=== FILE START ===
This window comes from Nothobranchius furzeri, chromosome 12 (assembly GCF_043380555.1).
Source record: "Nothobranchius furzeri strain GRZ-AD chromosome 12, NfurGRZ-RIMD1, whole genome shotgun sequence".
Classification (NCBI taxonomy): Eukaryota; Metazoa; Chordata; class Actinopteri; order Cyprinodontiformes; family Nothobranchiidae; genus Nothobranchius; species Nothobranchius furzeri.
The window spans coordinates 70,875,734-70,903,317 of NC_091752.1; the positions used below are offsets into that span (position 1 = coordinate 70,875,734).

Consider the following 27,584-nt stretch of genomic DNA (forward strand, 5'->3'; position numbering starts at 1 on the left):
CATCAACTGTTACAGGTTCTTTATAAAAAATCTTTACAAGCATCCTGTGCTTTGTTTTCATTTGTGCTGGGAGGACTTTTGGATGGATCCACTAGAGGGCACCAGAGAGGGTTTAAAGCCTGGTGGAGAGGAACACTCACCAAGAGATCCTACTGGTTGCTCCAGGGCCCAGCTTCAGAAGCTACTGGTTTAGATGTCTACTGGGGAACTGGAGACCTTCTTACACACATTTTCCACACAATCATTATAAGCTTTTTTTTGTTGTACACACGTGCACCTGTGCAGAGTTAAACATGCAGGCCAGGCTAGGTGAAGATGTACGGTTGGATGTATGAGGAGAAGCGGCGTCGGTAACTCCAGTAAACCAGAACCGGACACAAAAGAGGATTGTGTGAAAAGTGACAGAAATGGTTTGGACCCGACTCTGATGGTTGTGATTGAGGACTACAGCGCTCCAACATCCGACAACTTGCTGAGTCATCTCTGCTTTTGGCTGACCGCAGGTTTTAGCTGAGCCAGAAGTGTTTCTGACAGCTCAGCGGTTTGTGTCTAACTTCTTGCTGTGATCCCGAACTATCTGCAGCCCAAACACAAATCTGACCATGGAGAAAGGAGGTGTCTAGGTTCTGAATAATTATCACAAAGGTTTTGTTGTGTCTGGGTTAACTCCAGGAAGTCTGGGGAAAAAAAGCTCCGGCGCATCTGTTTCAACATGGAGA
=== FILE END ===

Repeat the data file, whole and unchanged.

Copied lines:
This window comes from Nothobranchius furzeri, chromosome 12 (assembly GCF_043380555.1).
Source record: "Nothobranchius furzeri strain GRZ-AD chromosome 12, NfurGRZ-RIMD1, whole genome shotgun sequence".
Classification (NCBI taxonomy): Eukaryota; Metazoa; Chordata; class Actinopteri; order Cyprinodontiformes; family Nothobranchiidae; genus Nothobranchius; species Nothobranchius furzeri.
The window spans coordinates 70,875,734-70,903,317 of NC_091752.1; the positions used below are offsets into that span (position 1 = coordinate 70,875,734).

Consider the following 27,584-nt stretch of genomic DNA (forward strand, 5'->3'; position numbering starts at 1 on the left):
CATCAACTGTTACAGGTTCTTTATAAAAAATCTTTACAAGCATCCTGTGCTTTGTTTTCATTTGTGCTGGGAGGACTTTTGGATGGATCCACTAGAGGGCACCAGAGAGGGTTTAAAGCCTGGTGGAGAGGAACACTCACCAAGAGATCCTACTGGTTGCTCCAGGGCCCAGCTTCAGAAGCTACTGGTTTAGATGTCTACTGGGGAACTGGAGACCTTCTTACACACATTTTCCACACAATCATTATAAGCTTTTTTTTGTTGTACACACGTGCACCTGTGCAGAGTTAAACATGCAGGCCAGGCTAGGTGAAGATGTACGGTTGGATGTATGAGGAGAAGCGGCGTCGGTAACTCCAGTAAACCAGAACCGGACACAAAAGAGGATTGTGTGAAAAGTGACAGAAATGGTTTGGACCCGACTCTGATGGTTGTGATTGAGGACTACAGCGCTCCAACATCCGACAACTTGCTGAGTCATCTCTGCTTTTGGCTGACCGCAGGTTTTAGCTGAGCCAGAAGTGTTTCTGACAGCTCAGCGGTTTGTGTCTAACTTCTTGCTGTGATCCCGAACTATCTGCAGCCCAAACACAAATCTGACCATGGAGAAAGGAGGTGTCTAGGTTCTGAATAATTATCACAAAGGTTTTGTTGTGTCTGGGTTAACTCCAGGAAGTCTGGGGAAAAAAAGCTCCGGCGCATCTGTTTCAACATGGAGA